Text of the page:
Simon Barker is a drummer, percussionist and composer who has toured throughout East Asia over the last ten years. In 1999, Barker organised a concert in Seoul featuring Korean master drummer, Kim Dae Hwan. His residency in Korea enabled him to continue to work with Kim Dae Hwan to create an “Australia Stage” at the Muju, Chegu Do and Phoenix Park jazz festivals. He also worked to create an ensemble dedicated to performing new music by Australian and Korean contemporary artists and on developing an event showcasing Korean and Australian jazz musicians. During the residency Barker also conducted many workshops and became a member of two ensembles that performing around South Korea.

    • 2001
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        Annie Greig (TAS)

        Son Mu Ga Zen Dance Company

        Supported by Arts Tasmania, the Australia Korea Foundation and the Australia Council for the Arts

      At the time of her residency Annie Greig held the position of Artistic Director of contemporary dance company, TasDance. In Seoul Greig worked with the Son Mu Ga Zen Dance Company where she undertook an intensive workshop and master class series with Artistic Director, Dr Sun Ock Lee and assisted her with the administration of the workshop series and to explore cultural exchange possibilities. In May 2002, Greig was invited back to co-convene the Asia-Pacific Performing Arts Network 4th International Festival and Symposium with Dr Sun Ock Lee, at which Tasdance also performed. As a result, Tasdance was invited to perform at the fourth Australia-Korea Forum held for the first time in Tasmania in 2002.

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        Chris Murphy (NSW)

        REM Theatre & Sadari Theatre

        Supported by the Australia Korea Foundation and the Australia Council for the Arts

      Chris Murphy is a Sydney based performance practitioner who has worked as a performer/devisor with a number of theatre companies including REM Theatre, Theatre Kantanka, Salamanca Theatre Company and Legs on the Wall. She was a core member of REM Theatre, performing, writing and co-directing new works with the company. Murphy spent three months in Korea creating and performing Frozen Girl, a collaboration between in Seoul. Murphy also worked with theatre students at Yong-In University, Seoul, teaching and developing a new performance work, Chang Mun An Ui Do Shi (The City In The Window), and also attended classes at the National Centre for Korean Traditional Performing Arts.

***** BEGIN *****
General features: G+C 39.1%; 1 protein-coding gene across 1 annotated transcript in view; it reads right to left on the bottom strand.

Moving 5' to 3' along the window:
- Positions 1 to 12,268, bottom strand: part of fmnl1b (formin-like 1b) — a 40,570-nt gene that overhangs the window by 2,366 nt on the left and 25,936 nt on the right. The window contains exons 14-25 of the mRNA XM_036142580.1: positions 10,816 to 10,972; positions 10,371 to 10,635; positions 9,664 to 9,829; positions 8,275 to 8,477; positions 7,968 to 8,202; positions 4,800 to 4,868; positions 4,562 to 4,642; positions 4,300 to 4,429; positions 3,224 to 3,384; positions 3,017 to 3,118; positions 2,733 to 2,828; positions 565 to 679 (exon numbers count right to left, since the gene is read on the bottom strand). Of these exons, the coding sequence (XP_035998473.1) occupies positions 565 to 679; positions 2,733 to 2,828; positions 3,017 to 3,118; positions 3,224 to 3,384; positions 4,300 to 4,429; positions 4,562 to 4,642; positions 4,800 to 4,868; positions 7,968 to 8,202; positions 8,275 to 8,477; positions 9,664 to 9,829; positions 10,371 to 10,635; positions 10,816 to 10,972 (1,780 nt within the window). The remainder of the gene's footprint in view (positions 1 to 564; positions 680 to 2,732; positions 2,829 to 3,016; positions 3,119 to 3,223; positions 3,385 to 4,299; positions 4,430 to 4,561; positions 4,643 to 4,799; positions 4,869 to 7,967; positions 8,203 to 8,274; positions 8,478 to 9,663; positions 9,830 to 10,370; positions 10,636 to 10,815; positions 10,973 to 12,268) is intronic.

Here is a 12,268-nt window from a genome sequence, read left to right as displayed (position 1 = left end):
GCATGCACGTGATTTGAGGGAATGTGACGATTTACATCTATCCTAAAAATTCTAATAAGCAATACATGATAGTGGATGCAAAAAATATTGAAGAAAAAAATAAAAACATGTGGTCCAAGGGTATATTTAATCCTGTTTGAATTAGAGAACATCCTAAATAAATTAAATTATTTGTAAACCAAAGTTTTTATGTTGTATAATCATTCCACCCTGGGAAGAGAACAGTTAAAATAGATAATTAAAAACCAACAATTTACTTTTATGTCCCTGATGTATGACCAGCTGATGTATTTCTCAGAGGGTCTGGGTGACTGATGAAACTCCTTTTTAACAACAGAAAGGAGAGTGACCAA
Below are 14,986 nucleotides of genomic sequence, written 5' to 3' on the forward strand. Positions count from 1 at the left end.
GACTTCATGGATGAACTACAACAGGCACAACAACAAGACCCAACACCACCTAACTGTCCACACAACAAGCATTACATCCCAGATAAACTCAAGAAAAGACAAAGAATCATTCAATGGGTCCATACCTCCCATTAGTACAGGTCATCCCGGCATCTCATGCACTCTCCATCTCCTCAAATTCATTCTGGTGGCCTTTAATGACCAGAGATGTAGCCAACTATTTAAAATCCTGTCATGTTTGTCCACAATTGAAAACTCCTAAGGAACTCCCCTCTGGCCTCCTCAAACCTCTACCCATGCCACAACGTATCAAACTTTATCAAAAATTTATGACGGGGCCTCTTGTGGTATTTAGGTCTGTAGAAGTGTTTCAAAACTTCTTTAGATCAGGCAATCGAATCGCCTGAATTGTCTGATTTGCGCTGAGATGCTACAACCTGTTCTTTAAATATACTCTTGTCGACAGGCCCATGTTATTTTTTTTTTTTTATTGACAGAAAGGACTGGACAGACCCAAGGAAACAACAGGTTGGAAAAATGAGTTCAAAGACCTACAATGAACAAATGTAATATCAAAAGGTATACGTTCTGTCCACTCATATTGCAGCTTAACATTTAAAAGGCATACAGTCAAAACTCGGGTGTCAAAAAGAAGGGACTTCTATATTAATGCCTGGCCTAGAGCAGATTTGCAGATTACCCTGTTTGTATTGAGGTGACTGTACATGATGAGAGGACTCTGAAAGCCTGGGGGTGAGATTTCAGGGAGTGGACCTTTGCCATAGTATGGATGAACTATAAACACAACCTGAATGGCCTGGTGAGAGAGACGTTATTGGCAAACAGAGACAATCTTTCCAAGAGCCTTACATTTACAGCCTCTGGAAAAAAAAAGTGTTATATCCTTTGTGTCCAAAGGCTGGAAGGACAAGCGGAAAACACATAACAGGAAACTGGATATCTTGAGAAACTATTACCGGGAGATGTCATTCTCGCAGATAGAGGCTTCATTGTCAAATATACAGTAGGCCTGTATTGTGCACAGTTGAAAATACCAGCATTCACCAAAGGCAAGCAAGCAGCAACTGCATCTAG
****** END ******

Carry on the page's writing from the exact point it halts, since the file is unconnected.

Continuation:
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        Meredith Rowe (VIC)

        Kookmin University

        Supported by the Australia Korea Foundation, Arts Victoria & the Australia Council for the Arts

      Meredith Rowe is a textile designer, best known to the Australian fashion industry as cofounder of Vixen Australia (with Georgia Chapman), an award-winning and internationally acclaimed partnership. Rowe undertook an Asialink residency at Kookmin University. The residency involved teaching in the Fashion Department at Kook Min University and developing four different bodies of work exploring her fascination for both traditional craft forms and the elements of global and industrial culture. While in Korea she organised a residency in Australia for Korean artist Inhwan Oh to come to Sydney and set up other projects to maintain bilateral links. Additionally she curated an exhibition of Australian textile/fashion designers for Fashion Centre Korea and exhibited her own work developed in Korea at Westspace, Melbourne.

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        Richard Giblett (VIC)

        SSamzie Space

        Supported by The Australia-Korea Foundation and the Australia Council for the Arts

      Richard Giblett was the first foreign resident at SSamzie Space, Seoul. During his residency Giblett produced photographic, installation and paper-based work that responded to both the physical and imaginative geographies of Seoul. Giblett recorded his surroundings with a plastic ‘Joycam’ polaroid camera and the resulting photographs were included in the exhibition The Yellow Sea. The exhibition also included work based on numbers - the yellow telephone numbers on advertising stickers around Seoul being the only script decipherable by the artist - and drawing based work relating to the zeros and ones in digital technology.

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        Warren Flynn (WA)

        Sogang University

        Supported by the Australia Korea Foundation and the Australia Council for the Arts